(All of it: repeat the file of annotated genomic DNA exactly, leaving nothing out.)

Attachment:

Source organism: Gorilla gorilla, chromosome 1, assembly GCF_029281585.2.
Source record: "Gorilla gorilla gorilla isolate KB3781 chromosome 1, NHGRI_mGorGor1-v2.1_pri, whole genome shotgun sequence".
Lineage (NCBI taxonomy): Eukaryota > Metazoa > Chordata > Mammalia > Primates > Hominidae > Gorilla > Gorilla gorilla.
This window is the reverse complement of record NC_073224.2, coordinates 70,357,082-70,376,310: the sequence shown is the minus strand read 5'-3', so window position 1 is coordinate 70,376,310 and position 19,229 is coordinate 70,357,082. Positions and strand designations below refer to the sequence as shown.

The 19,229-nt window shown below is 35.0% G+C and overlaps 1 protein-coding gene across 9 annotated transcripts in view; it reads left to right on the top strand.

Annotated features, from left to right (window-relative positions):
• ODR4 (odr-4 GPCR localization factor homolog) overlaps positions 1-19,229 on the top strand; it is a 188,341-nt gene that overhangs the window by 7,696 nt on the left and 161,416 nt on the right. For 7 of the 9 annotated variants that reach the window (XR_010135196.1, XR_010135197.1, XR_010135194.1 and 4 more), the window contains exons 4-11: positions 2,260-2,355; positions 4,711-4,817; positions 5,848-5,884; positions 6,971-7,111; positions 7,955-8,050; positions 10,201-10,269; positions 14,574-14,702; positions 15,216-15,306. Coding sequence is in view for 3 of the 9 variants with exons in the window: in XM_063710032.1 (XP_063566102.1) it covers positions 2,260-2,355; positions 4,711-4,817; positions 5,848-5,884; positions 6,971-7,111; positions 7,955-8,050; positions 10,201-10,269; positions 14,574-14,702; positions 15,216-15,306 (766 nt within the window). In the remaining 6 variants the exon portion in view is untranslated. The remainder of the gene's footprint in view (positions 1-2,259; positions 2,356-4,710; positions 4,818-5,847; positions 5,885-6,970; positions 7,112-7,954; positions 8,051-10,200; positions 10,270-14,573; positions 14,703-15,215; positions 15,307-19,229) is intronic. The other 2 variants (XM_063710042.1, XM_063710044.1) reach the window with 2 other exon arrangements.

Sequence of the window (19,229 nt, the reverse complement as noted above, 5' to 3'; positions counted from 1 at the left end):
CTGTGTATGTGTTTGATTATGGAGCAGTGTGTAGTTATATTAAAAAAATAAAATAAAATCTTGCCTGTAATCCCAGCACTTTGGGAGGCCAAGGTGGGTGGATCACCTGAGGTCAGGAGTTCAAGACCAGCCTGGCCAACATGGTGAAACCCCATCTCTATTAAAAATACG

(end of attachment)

Source organism: Gorilla gorilla, chromosome 1, assembly GCF_029281585.2.
Source record: "Gorilla gorilla gorilla isolate KB3781 chromosome 1, NHGRI_mGorGor1-v2.1_pri, whole genome shotgun sequence".
Lineage (NCBI taxonomy): Eukaryota > Metazoa > Chordata > Mammalia > Primates > Hominidae > Gorilla > Gorilla gorilla.
This window is the reverse complement of record NC_073224.2, coordinates 70,357,082-70,376,310: the sequence shown is the minus strand read 5'-3', so window position 1 is coordinate 70,376,310 and position 19,229 is coordinate 70,357,082. Positions and strand designations below refer to the sequence as shown.

The 19,229-nt window shown below is 35.0% G+C and overlaps 1 protein-coding gene across 9 annotated transcripts in view; it reads left to right on the top strand.

Annotated features, from left to right (window-relative positions):
• ODR4 (odr-4 GPCR localization factor homolog) overlaps positions 1-19,229 on the top strand; it is a 188,341-nt gene that overhangs the window by 7,696 nt on the left and 161,416 nt on the right. For 7 of the 9 annotated variants that reach the window (XR_010135196.1, XR_010135197.1, XR_010135194.1 and 4 more), the window contains exons 4-11: positions 2,260-2,355; positions 4,711-4,817; positions 5,848-5,884; positions 6,971-7,111; positions 7,955-8,050; positions 10,201-10,269; positions 14,574-14,702; positions 15,216-15,306. Coding sequence is in view for 3 of the 9 variants with exons in the window: in XM_063710032.1 (XP_063566102.1) it covers positions 2,260-2,355; positions 4,711-4,817; positions 5,848-5,884; positions 6,971-7,111; positions 7,955-8,050; positions 10,201-10,269; positions 14,574-14,702; positions 15,216-15,306 (766 nt within the window). In the remaining 6 variants the exon portion in view is untranslated. The remainder of the gene's footprint in view (positions 1-2,259; positions 2,356-4,710; positions 4,818-5,847; positions 5,885-6,970; positions 7,112-7,954; positions 8,051-10,200; positions 10,270-14,573; positions 14,703-15,215; positions 15,307-19,229) is intronic. The other 2 variants (XM_063710042.1, XM_063710044.1) reach the window with 2 other exon arrangements.

Sequence of the window (19,229 nt, the reverse complement as noted above, 5' to 3'; positions counted from 1 at the left end):
CTGTGTATGTGTTTGATTATGGAGCAGTGTGTAGTTATATTAAAAAAATAAAATAAAATCTTGCCTGTAATCCCAGCACTTTGGGAGGCCAAGGTGGGTGGATCACCTGAGGTCAGGAGTTCAAGACCAGCCTGGCCAACATGGTGAAACCCCATCTCTATTAAAAATACG